The School of Art at Carnegie Mellon University is pleased to announce the appointment of Dr. Jongwoo Jeremy Kim as Associate Professor in the area of Critical Studies and Johannes DeYoung as Assistant Professor in the area of Electronic and Time-Based Media. Both will begin teaching in the Fall 2018 semester.
Dr. Jongwoo Jeremy Kim is a specialist of modern and contemporary art, addressing issues concerning gender, race, and sexuality. He is the author of Painted Men in Britain, 1868-1918: Royal Academicians and Masculinities (2012; 2016), and he co-edited with Christopher Reed the interdisciplinary anthology Queer Difficulty in Art and Poetry: Rethinking the Sexed Body in Verse and Visual Culture (2017). This anthology includes his essay on queer temporality and late twentieth-century sculpture, “Now and (N)ever: Robert Gober’s Beeswax Time Machines.” Kim is currently working on his next book, Transplanted: Wandering Body Parts and the Queer Uncanny, which evaluates the “becomings” of modernism and postmodernism through the subversive visuality of queer body politics.
Kim comes to Carnegie Mellon University from the University of Louisville, where he was Associate Professor of Art History. He currently serves as President of the Historians of British Art, an international organization for scholars and curators specializing in British art and architecture from every area and period. Kim received his Ph.D. in Art History from the Institute of Fine Arts at New York University, where he worked with acclaimed feminist art historian Linda Nochlin.
“Jongwoo Kim’s scholarship pushes us to examine the complexities of art in postcolonial contemporary society through a broader and more global lens,” said Head of School Charlie White. “His scholarship and teaching will help to challenge students to think about visual culture, critical discourse, and identity in a new light, encouraging a more considered approach to their own art making.”
Johannes DeYoung is an artist whose work in experimental animation and time-based media explores themes of animism and human psychology. His practice frequently engages forms that blend computer animation with experimental processes in painting and drawing. DeYoung’s work has been exhibited internationally, with works included in the B3 Biennale of the Moving Image, Frankfurt, Germany and the Images Festival at the Art Gallery of Ontario, Toronto, Canada. His work has been exhibited at Crush Curatorial, Robert Miller Gallery, Jeff Bailey Gallery, Eyebeam, and Tiger Strikes Asteroid in New York City, and at Pallas Projects, Dublin, Ireland and Hell Gallery, Melbourne, Australia.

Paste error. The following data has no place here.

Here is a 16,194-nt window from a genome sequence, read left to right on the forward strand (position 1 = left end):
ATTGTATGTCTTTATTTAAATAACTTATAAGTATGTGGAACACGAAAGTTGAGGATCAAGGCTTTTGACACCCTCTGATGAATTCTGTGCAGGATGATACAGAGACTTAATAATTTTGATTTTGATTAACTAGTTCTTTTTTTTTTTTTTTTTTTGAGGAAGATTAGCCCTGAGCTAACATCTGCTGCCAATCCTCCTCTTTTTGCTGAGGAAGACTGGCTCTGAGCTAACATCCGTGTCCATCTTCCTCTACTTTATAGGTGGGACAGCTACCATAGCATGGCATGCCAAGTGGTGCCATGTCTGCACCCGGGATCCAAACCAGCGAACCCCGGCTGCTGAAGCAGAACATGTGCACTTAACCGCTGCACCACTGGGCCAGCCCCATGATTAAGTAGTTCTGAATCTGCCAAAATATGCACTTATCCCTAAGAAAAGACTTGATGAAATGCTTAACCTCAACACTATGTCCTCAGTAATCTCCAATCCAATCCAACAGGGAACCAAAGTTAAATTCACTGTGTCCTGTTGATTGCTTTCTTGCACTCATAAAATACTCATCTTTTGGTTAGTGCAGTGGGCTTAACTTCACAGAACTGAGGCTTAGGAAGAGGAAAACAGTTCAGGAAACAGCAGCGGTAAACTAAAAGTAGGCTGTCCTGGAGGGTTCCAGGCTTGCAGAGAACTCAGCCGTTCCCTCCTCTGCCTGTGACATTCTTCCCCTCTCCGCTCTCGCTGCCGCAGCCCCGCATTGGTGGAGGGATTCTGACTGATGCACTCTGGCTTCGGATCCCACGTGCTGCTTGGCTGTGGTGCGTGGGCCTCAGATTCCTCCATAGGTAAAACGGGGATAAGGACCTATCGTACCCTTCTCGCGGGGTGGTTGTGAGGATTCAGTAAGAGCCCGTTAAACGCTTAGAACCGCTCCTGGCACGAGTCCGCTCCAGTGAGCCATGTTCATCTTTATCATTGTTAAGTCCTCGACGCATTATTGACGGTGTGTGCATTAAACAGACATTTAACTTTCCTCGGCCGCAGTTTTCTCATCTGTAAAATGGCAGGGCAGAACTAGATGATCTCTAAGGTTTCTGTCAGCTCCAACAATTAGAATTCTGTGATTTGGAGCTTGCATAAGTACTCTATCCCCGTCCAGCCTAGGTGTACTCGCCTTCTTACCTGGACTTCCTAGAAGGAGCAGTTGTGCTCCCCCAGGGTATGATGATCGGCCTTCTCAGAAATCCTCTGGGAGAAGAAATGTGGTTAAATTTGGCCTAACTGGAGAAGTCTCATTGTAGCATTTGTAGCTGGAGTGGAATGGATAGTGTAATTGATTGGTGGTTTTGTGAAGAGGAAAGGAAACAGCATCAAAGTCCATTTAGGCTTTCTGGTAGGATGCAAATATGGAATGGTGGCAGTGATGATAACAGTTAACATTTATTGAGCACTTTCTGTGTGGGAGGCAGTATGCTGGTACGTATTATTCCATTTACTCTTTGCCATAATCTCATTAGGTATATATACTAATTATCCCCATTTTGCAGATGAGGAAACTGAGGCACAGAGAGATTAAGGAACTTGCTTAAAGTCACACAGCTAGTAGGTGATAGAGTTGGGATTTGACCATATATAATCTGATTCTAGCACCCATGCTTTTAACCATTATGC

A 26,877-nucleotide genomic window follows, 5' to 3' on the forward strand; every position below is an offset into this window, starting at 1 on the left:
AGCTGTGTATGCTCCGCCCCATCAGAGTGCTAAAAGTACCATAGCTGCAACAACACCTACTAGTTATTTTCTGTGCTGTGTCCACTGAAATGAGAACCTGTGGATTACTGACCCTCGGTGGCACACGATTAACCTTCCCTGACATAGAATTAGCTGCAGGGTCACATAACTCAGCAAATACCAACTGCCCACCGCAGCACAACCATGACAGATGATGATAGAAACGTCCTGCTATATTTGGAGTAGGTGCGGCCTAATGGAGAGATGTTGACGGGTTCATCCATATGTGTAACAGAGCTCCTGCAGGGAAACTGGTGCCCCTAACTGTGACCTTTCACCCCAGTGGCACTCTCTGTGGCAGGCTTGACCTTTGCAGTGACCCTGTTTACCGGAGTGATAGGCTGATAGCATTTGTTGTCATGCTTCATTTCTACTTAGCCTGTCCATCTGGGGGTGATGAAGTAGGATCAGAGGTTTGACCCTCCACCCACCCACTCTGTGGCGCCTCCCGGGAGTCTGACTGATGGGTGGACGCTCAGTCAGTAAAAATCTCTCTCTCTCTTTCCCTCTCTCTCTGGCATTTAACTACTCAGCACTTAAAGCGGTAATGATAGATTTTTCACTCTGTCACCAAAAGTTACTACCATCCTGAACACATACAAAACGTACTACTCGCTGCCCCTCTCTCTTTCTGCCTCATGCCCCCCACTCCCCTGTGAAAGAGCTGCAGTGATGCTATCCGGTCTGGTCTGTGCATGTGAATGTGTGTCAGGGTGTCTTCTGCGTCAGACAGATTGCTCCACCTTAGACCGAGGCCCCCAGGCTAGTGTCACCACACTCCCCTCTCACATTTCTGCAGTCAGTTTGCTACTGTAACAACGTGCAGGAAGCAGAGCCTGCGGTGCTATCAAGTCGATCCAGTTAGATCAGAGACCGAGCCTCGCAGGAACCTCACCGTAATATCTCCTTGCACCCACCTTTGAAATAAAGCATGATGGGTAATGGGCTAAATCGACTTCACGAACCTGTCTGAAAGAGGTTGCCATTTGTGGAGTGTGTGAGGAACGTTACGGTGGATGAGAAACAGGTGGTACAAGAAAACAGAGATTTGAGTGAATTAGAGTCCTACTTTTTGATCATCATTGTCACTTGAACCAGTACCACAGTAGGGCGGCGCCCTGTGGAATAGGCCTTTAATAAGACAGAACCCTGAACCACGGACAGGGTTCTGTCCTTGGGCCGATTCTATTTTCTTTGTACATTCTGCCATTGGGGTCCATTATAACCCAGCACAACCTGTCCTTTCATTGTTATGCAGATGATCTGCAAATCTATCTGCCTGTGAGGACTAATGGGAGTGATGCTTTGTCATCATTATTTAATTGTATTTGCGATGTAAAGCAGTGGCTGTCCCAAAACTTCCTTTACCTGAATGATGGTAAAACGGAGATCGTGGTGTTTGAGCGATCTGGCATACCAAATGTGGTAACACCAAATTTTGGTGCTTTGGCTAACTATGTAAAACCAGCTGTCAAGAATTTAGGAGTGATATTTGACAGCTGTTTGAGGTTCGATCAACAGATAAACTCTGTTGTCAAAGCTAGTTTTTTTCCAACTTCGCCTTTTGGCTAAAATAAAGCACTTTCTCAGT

At Carnegie Mellon, DeYoung will teach animation courses in the School of Art and in the IDeATe program. He comes to CMU from Yale University, where he was Senior Critic and Director of the Center for Collaborative Arts and Media, an interdisciplinary arts research center. DeYoung also taught course in animation in the School of Art and was Lecturer in Design in the School of Drama at Yale.
“Johannes DeYoung’s artistic practice and approach to teaching emphasize interdisciplinary approaches at every turn, a cornerstone of art education at Carnegie Mellon University,” said White. “His expertise and dedication to engaging students in experimental art making will bolster our education in time-based and new media, already ranked as the best in the country.”
Rated the No. 6 art school in the United States, and No. 1 in the area of time-based and new media by U.S. News and World Report, CMU’s School of Art stands among the world’s leading programs. Housed within one of the most respected research universities in the United States, the School offers an unparalleled convergence of contemporary art, technology, and critical discourse with distinguished alumni including Andy Warhol, Mel Bochner, Joyce Kozloff, Philip Pearlstein, Deborah Kass, and John Currin.